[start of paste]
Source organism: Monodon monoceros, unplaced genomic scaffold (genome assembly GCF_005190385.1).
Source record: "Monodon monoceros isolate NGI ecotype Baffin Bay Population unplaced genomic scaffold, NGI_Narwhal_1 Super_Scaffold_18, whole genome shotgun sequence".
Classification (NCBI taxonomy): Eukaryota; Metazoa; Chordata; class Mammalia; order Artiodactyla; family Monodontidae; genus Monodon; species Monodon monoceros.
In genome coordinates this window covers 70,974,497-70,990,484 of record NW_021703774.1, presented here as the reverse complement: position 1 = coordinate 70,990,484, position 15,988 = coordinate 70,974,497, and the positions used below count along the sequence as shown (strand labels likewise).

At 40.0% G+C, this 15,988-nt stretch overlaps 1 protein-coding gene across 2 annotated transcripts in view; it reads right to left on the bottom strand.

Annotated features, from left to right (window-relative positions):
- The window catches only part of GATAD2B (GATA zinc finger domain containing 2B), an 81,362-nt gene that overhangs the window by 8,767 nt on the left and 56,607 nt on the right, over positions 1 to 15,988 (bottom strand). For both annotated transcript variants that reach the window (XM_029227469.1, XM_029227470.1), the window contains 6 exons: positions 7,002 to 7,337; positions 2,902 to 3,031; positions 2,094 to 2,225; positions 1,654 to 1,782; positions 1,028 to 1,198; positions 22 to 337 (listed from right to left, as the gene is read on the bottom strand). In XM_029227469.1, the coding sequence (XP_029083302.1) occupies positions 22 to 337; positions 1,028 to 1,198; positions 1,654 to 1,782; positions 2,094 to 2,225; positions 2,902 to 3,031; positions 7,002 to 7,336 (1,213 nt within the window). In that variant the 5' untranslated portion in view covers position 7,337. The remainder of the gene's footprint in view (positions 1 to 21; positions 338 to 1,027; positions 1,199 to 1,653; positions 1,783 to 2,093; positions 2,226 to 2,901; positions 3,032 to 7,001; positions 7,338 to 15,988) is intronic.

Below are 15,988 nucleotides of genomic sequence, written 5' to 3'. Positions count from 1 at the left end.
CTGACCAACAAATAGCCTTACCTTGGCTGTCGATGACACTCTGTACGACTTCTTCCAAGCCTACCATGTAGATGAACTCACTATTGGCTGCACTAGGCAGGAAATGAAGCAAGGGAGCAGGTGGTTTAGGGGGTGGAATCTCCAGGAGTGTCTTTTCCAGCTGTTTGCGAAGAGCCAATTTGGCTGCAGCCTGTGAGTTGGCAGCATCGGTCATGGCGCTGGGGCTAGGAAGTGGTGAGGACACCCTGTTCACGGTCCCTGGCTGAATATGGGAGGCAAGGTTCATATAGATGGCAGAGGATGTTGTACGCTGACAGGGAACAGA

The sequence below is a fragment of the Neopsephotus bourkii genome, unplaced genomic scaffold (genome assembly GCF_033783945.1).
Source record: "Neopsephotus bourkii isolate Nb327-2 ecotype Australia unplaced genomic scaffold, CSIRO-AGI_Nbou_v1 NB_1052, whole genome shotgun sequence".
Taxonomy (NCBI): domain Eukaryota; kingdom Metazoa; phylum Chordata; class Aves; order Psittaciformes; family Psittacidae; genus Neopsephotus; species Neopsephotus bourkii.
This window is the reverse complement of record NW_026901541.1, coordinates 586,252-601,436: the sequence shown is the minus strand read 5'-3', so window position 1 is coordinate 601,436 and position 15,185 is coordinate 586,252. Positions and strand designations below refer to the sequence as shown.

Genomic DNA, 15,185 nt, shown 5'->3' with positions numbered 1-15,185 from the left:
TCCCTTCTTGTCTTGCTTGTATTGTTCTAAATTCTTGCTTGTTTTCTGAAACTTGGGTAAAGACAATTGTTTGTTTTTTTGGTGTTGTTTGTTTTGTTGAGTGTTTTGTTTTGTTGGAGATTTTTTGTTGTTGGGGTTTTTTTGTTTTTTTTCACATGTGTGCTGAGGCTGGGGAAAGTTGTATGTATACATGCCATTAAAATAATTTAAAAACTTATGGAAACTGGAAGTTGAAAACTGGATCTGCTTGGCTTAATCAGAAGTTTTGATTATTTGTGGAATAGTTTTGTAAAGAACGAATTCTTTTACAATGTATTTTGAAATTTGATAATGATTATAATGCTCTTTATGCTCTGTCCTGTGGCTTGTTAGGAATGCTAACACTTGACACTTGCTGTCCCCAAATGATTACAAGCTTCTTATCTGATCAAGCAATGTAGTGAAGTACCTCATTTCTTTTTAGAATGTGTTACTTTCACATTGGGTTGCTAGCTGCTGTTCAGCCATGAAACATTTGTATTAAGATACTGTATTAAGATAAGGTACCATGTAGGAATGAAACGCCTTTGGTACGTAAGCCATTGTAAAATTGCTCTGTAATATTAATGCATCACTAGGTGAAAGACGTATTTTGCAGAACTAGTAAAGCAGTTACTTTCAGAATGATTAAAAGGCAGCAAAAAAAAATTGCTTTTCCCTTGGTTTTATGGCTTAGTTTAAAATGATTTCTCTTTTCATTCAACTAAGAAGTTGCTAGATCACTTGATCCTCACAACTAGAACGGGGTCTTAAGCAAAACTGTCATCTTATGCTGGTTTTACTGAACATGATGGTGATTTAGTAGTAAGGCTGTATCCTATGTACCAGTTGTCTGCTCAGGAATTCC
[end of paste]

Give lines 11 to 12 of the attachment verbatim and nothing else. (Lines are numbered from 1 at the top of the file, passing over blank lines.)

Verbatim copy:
Source record: "Neopsephotus bourkii isolate Nb327-2 ecotype Australia unplaced genomic scaffold, CSIRO-AGI_Nbou_v1 NB_1052, whole genome shotgun sequence".
Taxonomy (NCBI): domain Eukaryota; kingdom Metazoa; phylum Chordata; class Aves; order Psittaciformes; family Psittacidae; genus Neopsephotus; species Neopsephotus bourkii.